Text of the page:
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[232] judges felt that it was the production of an artist who was something more than a patient and skilful reproducer of existing forms, and that it was imbued with a creative genius which revealed a power of progress and an element of growth, asking recognition and encouragement. The strong impression made by this statue produced its natural result: many commissions were sent to him, and some of them for works of an ideal character, —such as gave him the sphere and opportunity he had long desired. The days of sharp struggle were over, and his patient expectation began to reap its reward. He had no longer occasion to struggle against depression and despondency; he had fought the fight, and won the crown. Work, and congenial work, too, came to hint in reasonable measure,—not enough to absorb and exhaust all his energies, but sufficient to give him uninterrupted occupation, and to make his future sure. He had a large studio fitted up in the Piazza Barberini; and his active industry soon filled it with a collection of expressive and original works.

Crawford came to this country in the autumn of 1844, and during this visit married Miss Louisa Ward,—one of ‘the Three Graces of Bond Street,’—whom he had previously met at Rome. Sumner rejoiced in the happiness which this domestic event brought to his friend, as well as in the professional success which he had at length won. Later,—in the early part of 1845,—he bespoke Judge Story's influence for Crawford, who visited the National Capital seeking from the Government a commission for an equestrian statue of Washington. The artist did not succeed in his errand, but his conception was yet to be realized in that noble group at Richmond,—the most inspiring memorial of Revolutionary patriotism which American art has created.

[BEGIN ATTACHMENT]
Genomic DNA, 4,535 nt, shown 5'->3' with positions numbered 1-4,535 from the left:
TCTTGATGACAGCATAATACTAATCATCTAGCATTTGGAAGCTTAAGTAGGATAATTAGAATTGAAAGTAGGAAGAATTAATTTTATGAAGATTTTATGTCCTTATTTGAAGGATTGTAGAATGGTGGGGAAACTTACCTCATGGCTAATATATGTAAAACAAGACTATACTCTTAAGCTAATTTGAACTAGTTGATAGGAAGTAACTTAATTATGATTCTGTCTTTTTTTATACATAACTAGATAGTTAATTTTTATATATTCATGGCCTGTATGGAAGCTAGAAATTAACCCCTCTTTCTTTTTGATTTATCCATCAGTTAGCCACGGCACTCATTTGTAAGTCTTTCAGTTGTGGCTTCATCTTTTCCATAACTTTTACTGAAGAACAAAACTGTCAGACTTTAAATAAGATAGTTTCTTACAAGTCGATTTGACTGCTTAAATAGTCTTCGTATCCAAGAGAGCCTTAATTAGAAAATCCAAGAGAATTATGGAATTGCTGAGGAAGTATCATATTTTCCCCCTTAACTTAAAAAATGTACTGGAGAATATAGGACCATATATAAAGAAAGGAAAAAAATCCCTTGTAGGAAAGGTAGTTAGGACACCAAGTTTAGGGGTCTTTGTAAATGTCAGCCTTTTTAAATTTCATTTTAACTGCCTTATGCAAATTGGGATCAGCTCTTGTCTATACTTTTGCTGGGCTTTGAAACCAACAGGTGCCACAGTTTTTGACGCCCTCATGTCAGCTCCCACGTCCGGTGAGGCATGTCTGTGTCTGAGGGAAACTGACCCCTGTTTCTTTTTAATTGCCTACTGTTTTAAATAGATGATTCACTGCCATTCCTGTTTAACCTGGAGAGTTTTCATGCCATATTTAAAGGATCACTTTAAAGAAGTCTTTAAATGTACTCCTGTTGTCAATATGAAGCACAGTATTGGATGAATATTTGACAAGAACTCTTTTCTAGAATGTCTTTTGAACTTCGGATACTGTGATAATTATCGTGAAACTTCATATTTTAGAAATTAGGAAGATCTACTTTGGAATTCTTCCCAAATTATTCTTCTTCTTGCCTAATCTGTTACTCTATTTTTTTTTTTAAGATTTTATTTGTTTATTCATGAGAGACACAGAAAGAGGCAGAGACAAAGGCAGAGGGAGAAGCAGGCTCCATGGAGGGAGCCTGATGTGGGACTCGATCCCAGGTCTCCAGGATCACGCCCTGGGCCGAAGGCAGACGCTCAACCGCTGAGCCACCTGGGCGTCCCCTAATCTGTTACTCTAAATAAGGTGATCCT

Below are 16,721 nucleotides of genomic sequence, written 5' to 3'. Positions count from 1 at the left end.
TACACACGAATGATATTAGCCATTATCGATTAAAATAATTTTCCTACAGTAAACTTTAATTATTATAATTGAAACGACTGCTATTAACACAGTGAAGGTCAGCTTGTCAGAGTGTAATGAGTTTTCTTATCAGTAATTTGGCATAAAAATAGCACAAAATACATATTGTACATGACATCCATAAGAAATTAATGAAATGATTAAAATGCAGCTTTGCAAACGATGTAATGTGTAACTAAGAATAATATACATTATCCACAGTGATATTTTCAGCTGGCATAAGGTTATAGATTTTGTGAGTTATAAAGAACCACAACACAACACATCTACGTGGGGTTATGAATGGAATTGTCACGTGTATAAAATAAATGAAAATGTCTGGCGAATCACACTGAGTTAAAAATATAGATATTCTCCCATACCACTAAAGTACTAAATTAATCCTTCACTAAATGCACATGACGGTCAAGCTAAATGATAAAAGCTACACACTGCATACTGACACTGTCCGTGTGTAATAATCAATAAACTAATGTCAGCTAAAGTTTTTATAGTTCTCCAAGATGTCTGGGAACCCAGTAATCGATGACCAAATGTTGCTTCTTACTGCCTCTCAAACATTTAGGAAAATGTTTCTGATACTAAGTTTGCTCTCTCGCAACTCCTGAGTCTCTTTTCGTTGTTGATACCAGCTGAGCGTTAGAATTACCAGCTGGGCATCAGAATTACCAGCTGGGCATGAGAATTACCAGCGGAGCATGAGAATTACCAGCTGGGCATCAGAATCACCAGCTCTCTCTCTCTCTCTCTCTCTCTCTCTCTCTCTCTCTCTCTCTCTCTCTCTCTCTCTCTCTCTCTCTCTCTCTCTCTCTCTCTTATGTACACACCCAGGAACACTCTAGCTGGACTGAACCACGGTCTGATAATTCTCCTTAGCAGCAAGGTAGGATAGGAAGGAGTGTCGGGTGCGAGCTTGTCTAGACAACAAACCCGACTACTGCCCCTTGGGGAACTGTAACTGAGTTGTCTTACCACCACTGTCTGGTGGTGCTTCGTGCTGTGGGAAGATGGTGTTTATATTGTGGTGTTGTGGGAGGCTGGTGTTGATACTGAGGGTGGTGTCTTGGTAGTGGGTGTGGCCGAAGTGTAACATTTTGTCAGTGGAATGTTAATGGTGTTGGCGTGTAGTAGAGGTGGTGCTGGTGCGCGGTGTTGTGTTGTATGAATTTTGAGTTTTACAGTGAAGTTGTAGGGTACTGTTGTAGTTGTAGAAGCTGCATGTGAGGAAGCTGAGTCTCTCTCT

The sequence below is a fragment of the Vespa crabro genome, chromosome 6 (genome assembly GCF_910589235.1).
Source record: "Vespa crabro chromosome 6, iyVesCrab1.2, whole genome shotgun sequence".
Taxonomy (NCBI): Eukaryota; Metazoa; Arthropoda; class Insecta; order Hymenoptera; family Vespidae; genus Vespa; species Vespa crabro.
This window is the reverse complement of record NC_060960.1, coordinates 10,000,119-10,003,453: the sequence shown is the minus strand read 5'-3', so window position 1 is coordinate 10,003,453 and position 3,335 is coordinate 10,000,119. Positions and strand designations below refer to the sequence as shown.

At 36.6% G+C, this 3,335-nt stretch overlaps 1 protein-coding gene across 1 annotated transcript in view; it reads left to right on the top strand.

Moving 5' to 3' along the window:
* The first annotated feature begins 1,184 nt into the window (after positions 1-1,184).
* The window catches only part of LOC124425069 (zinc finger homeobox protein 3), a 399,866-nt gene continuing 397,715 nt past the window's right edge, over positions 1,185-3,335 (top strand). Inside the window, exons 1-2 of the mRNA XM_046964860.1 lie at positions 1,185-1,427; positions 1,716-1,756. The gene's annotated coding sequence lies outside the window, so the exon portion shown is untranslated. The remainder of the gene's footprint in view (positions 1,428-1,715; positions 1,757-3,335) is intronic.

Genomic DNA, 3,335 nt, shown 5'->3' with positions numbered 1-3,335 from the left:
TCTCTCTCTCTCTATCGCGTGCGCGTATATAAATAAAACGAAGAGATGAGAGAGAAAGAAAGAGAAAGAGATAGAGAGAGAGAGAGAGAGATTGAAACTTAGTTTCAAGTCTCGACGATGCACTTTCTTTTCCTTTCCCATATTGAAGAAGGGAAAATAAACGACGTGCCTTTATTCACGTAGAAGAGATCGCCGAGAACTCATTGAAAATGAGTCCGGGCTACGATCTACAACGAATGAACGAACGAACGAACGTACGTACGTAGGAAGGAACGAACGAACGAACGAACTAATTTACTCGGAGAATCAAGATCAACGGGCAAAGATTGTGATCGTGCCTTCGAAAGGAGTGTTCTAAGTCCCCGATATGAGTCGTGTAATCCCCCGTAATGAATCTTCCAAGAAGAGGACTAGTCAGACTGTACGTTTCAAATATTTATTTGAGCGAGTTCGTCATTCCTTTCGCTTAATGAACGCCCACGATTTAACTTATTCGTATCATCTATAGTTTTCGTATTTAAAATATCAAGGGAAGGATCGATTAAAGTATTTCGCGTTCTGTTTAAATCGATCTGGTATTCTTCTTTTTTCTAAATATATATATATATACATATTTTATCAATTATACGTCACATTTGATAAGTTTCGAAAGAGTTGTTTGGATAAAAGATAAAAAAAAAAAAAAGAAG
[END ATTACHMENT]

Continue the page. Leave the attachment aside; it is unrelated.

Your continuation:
Crawford wrote to George Sumner, in 1844:—

I am looking forward, my dear George, with an intensity of pleasure to meeting your truly glorious brother Charles. After my own family, there is no person in the United States whose friendship I have placed nearer my heart; and Charles has certainly proved how true a man can be to all those sympathies which make this world a pleasant place to live in. I scarce know what-short of a look into Paradise-could induce me to give up the pleasure of looking again into Charles's face, and feeling the earnest pressure of his hand on mine.

Sumner followed Crawford to the end with unfailing interest, and with a warmth of friendship which never abated; but the artist, although tenderly grateful to one who had served him so well, had now, with fame and fortune achieved, little need of his good offices. The visitor who passes through the halls of the Art Museum of Boston cannot fail to observe the ‘Orpheus,’

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